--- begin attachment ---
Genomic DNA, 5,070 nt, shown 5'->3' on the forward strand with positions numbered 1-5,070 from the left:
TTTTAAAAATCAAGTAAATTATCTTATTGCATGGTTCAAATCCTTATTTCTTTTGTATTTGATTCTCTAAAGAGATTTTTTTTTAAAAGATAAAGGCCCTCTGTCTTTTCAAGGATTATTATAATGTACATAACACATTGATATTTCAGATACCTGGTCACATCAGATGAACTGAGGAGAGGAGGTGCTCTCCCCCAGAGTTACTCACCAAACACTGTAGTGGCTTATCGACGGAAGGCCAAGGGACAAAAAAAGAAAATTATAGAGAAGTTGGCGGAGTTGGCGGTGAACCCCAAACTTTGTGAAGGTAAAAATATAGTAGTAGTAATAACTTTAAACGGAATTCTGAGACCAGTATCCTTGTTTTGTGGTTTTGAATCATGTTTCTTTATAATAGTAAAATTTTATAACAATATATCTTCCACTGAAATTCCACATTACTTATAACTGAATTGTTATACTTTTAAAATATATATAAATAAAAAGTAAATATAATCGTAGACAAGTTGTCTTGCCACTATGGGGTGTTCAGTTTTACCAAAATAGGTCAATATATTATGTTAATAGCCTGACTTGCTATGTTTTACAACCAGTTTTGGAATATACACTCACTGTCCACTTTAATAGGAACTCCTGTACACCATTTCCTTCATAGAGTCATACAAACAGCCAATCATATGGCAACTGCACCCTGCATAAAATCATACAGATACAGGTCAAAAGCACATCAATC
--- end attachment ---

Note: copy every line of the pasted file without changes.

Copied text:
Genomic DNA, 5,070 nt, shown 5'->3' on the forward strand with positions numbered 1-5,070 from the left:
TTTTAAAAATCAAGTAAATTATCTTATTGCATGGTTCAAATCCTTATTTCTTTTGTATTTGATTCTCTAAAGAGATTTTTTTTTAAAAGATAAAGGCCCTCTGTCTTTTCAAGGATTATTATAATGTACATAACACATTGATATTTCAGATACCTGGTCACATCAGATGAACTGAGGAGAGGAGGTGCTCTCCCCCAGAGTTACTCACCAAACACTGTAGTGGCTTATCGACGGAAGGCCAAGGGACAAAAAAAGAAAATTATAGAGAAGTTGGCGGAGTTGGCGGTGAACCCCAAACTTTGTGAAGGTAAAAATATAGTAGTAGTAATAACTTTAAACGGAATTCTGAGACCAGTATCCTTGTTTTGTGGTTTTGAATCATGTTTCTTTATAATAGTAAAATTTTATAACAATATATCTTCCACTGAAATTCCACATTACTTATAACTGAATTGTTATACTTTTAAAATATATATAAATAAAAAGTAAATATAATCGTAGACAAGTTGTCTTGCCACTATGGGGTGTTCAGTTTTACCAAAATAGGTCAATATATTATGTTAATAGCCTGACTTGCTATGTTTTACAACCAGTTTTGGAATATACACTCACTGTCCACTTTAATAGGAACTCCTGTACACCATTTCCTTCATAGAGTCATACAAACAGCCAATCATATGGCAACTGCACCCTGCATAAAATCATACAGATACAGGTCAAAAGCACATCAATC